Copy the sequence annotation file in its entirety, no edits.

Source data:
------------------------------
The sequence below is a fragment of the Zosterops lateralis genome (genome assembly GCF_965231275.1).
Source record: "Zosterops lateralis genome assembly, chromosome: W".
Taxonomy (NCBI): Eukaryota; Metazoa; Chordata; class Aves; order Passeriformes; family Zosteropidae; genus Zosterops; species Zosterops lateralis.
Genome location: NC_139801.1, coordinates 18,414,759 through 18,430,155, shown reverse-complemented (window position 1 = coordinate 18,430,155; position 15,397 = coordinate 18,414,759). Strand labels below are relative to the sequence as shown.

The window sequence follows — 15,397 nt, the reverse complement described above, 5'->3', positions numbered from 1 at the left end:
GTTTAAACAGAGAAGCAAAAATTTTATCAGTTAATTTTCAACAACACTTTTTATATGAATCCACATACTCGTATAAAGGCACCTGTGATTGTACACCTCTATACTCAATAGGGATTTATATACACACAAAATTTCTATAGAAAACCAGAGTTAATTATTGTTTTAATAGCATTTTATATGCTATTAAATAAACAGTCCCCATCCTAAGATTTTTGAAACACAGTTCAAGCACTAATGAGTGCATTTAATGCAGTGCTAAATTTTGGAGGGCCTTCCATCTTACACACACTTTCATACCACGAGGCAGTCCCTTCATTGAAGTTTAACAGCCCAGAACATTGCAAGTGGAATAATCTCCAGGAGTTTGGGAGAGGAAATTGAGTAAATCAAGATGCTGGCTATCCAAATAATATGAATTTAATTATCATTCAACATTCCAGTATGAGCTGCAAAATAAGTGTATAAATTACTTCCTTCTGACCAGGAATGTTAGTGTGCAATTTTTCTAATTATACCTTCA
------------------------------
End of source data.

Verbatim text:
The sequence below is a fragment of the Zosterops lateralis genome (genome assembly GCF_965231275.1).
Source record: "Zosterops lateralis genome assembly, chromosome: W".
Taxonomy (NCBI): Eukaryota; Metazoa; Chordata; class Aves; order Passeriformes; family Zosteropidae; genus Zosterops; species Zosterops lateralis.
Genome location: NC_139801.1, coordinates 18,414,759 through 18,430,155, shown reverse-complemented (window position 1 = coordinate 18,430,155; position 15,397 = coordinate 18,414,759). Strand labels below are relative to the sequence as shown.

The window sequence follows — 15,397 nt, the reverse complement described above, 5'->3', positions numbered from 1 at the left end:
GTTTAAACAGAGAAGCAAAAATTTTATCAGTTAATTTTCAACAACACTTTTTATATGAATCCACATACTCGTATAAAGGCACCTGTGATTGTACACCTCTATACTCAATAGGGATTTATATACACACAAAATTTCTATAGAAAACCAGAGTTAATTATTGTTTTAATAGCATTTTATATGCTATTAAATAAACAGTCCCCATCCTAAGATTTTTGAAACACAGTTCAAGCACTAATGAGTGCATTTAATGCAGTGCTAAATTTTGGAGGGCCTTCCATCTTACACACACTTTCATACCACGAGGCAGTCCCTTCATTGAAGTTTAACAGCCCAGAACATTGCAAGTGGAATAATCTCCAGGAGTTTGGGAGAGGAAATTGAGTAAATCAAGATGCTGGCTATCCAAATAATATGAATTTAATTATCATTCAACATTCCAGTATGAGCTGCAAAATAAGTGTATAAATTACTTCCTTCTGACCAGGAATGTTAGTGTGCAATTTTTCTAATTATACCTTCA